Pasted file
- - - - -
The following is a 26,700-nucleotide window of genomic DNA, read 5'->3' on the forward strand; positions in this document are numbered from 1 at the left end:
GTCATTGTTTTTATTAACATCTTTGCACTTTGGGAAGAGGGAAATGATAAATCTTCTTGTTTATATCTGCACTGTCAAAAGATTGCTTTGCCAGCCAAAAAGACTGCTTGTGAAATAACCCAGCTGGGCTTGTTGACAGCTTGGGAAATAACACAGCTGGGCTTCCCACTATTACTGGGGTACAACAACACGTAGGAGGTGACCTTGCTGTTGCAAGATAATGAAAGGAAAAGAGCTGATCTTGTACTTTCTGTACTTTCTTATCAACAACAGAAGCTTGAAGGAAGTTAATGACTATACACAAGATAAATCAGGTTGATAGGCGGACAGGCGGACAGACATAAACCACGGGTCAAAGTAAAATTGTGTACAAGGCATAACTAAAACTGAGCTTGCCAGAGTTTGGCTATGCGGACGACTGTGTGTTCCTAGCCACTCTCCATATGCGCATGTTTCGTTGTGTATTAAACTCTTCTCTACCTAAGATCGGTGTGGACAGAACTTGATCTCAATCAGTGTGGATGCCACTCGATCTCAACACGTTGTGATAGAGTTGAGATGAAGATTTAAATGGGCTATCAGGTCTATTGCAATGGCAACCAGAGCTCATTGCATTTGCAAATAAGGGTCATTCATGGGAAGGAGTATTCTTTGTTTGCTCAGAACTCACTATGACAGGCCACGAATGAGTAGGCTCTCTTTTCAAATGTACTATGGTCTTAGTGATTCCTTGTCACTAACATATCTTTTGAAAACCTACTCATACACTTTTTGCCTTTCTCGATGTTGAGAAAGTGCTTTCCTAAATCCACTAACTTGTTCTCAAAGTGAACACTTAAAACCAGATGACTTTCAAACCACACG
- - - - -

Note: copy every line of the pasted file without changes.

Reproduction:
The following is a 26,700-nucleotide window of genomic DNA, read 5'->3' on the forward strand; positions in this document are numbered from 1 at the left end:
GTCATTGTTTTTATTAACATCTTTGCACTTTGGGAAGAGGGAAATGATAAATCTTCTTGTTTATATCTGCACTGTCAAAAGATTGCTTTGCCAGCCAAAAAGACTGCTTGTGAAATAACCCAGCTGGGCTTGTTGACAGCTTGGGAAATAACACAGCTGGGCTTCCCACTATTACTGGGGTACAACAACACGTAGGAGGTGACCTTGCTGTTGCAAGATAATGAAAGGAAAAGAGCTGATCTTGTACTTTCTGTACTTTCTTATCAACAACAGAAGCTTGAAGGAAGTTAATGACTATACACAAGATAAATCAGGTTGATAGGCGGACAGGCGGACAGACATAAACCACGGGTCAAAGTAAAATTGTGTACAAGGCATAACTAAAACTGAGCTTGCCAGAGTTTGGCTATGCGGACGACTGTGTGTTCCTAGCCACTCTCCATATGCGCATGTTTCGTTGTGTATTAAACTCTTCTCTACCTAAGATCGGTGTGGACAGAACTTGATCTCAATCAGTGTGGATGCCACTCGATCTCAACACGTTGTGATAGAGTTGAGATGAAGATTTAAATGGGCTATCAGGTCTATTGCAATGGCAACCAGAGCTCATTGCATTTGCAAATAAGGGTCATTCATGGGAAGGAGTATTCTTTGTTTGCTCAGAACTCACTATGACAGGCCACGAATGAGTAGGCTCTCTTTTCAAATGTACTATGGTCTTAGTGATTCCTTGTCACTAACATATCTTTTGAAAACCTACTCATACACTTTTTGCCTTTCTCGATGTTGAGAAAGTGCTTTCCTAAATCCACTAACTTGTTCTCAAAGTGAACACTTAAAACCAGATGACTTTCAAACCACACG